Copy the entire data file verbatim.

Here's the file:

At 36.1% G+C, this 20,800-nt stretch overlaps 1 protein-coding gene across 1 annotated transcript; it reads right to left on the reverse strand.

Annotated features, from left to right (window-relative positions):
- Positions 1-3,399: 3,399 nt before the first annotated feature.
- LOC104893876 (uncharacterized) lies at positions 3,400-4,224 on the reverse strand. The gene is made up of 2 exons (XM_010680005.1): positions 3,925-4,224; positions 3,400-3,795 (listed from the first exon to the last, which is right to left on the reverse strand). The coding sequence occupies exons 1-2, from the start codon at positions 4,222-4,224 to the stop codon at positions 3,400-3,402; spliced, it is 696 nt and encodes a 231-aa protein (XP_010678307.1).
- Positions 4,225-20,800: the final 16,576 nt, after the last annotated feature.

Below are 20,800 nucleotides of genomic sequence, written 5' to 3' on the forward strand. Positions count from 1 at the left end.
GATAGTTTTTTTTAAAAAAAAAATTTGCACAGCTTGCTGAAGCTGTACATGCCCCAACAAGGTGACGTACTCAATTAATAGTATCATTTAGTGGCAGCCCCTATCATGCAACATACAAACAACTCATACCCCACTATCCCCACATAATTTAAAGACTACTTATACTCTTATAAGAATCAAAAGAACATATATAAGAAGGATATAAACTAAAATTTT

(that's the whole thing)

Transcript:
At 36.1% G+C, this 20,800-nt stretch overlaps 1 protein-coding gene across 1 annotated transcript; it reads right to left on the reverse strand.

Annotated features, from left to right (window-relative positions):
- Positions 1-3,399: 3,399 nt before the first annotated feature.
- LOC104893876 (uncharacterized) lies at positions 3,400-4,224 on the reverse strand. The gene is made up of 2 exons (XM_010680005.1): positions 3,925-4,224; positions 3,400-3,795 (listed from the first exon to the last, which is right to left on the reverse strand). The coding sequence occupies exons 1-2, from the start codon at positions 4,222-4,224 to the stop codon at positions 3,400-3,402; spliced, it is 696 nt and encodes a 231-aa protein (XP_010678307.1).
- Positions 4,225-20,800: the final 16,576 nt, after the last annotated feature.

Below are 20,800 nucleotides of genomic sequence, written 5' to 3' on the forward strand. Positions count from 1 at the left end.
GATAGTTTTTTTTAAAAAAAAAATTTGCACAGCTTGCTGAAGCTGTACATGCCCCAACAAGGTGACGTACTCAATTAATAGTATCATTTAGTGGCAGCCCCTATCATGCAACATACAAACAACTCATACCCCACTATCCCCACATAATTTAAAGACTACTTATACTCTTATAAGAATCAAAAGAACATATATAAGAAGGATATAAACTAAAATTTT